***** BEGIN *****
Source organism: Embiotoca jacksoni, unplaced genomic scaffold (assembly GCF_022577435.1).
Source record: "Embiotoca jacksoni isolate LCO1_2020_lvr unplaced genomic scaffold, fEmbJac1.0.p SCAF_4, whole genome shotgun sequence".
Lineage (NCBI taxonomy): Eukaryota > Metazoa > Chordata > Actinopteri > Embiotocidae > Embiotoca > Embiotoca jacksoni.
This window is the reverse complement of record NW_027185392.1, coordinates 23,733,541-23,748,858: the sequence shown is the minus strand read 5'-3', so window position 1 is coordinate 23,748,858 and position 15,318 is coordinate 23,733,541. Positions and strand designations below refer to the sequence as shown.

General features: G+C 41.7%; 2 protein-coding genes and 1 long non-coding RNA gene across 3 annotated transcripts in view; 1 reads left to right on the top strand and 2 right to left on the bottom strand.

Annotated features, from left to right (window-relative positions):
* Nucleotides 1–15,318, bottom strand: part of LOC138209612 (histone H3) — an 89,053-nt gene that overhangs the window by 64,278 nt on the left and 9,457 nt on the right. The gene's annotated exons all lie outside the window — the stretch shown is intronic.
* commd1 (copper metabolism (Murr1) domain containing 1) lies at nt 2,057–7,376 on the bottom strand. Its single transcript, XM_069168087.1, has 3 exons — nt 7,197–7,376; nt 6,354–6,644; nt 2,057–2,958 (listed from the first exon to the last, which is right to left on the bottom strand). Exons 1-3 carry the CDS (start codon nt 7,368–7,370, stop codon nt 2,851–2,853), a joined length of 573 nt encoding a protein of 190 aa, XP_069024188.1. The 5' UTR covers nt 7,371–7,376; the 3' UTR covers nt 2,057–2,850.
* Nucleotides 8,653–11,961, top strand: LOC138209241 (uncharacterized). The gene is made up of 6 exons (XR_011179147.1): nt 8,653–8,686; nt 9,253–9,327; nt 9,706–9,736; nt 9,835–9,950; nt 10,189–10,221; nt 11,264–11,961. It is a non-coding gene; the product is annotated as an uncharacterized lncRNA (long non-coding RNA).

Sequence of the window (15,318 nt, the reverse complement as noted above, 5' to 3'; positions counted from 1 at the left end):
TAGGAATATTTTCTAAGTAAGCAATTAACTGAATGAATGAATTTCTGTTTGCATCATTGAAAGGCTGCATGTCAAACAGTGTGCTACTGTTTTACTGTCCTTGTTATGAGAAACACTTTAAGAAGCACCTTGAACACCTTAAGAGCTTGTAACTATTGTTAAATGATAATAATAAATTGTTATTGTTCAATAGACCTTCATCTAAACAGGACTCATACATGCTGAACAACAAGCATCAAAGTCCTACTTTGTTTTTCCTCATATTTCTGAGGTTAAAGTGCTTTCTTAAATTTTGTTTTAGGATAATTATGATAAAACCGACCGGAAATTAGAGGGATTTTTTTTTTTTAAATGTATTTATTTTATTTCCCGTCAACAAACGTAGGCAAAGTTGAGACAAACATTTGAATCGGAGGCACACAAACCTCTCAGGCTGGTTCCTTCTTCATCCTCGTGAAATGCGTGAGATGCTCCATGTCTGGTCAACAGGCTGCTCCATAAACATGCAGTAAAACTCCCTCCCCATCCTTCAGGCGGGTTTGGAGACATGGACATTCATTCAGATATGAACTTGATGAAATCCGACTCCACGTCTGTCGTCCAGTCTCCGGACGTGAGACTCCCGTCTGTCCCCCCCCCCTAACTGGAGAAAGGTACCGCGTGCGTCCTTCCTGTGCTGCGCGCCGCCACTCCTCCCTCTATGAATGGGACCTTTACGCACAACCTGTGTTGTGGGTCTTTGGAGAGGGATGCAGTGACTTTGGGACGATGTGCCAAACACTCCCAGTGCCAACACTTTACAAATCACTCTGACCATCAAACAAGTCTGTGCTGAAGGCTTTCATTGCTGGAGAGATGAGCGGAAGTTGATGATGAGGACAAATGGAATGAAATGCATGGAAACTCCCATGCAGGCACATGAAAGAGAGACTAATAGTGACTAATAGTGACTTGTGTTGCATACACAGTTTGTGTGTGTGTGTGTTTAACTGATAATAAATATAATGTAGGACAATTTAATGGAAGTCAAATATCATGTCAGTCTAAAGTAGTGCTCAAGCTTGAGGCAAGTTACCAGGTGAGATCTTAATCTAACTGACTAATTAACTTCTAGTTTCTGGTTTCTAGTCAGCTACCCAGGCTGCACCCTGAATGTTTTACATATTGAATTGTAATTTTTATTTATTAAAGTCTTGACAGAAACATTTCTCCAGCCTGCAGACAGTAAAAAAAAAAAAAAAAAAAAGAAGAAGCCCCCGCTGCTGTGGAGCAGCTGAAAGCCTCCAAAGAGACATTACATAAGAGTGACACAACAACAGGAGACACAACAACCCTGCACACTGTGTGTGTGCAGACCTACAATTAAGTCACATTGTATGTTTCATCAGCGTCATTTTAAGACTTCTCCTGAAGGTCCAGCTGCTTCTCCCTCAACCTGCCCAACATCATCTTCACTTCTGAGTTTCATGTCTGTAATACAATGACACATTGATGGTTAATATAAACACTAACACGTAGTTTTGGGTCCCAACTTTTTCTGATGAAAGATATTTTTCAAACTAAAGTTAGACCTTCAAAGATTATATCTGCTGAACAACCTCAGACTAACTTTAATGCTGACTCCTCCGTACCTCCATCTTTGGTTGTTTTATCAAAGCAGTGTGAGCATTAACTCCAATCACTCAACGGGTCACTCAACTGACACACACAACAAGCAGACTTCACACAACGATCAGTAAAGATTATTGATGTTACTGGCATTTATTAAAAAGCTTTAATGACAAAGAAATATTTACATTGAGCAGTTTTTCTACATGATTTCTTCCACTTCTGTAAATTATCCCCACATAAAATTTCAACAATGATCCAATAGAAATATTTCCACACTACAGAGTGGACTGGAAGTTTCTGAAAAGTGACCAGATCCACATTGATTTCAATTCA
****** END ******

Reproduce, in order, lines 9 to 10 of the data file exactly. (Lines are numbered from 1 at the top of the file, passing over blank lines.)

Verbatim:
* Nucleotides 8,653–11,961, top strand: LOC138209241 (uncharacterized). The gene is made up of 6 exons (XR_011179147.1): nt 8,653–8,686; nt 9,253–9,327; nt 9,706–9,736; nt 9,835–9,950; nt 10,189–10,221; nt 11,264–11,961. It is a non-coding gene; the product is annotated as an uncharacterized lncRNA (long non-coding RNA).

Sequence of the window (15,318 nt, the reverse complement as noted above, 5' to 3'; positions counted from 1 at the left end):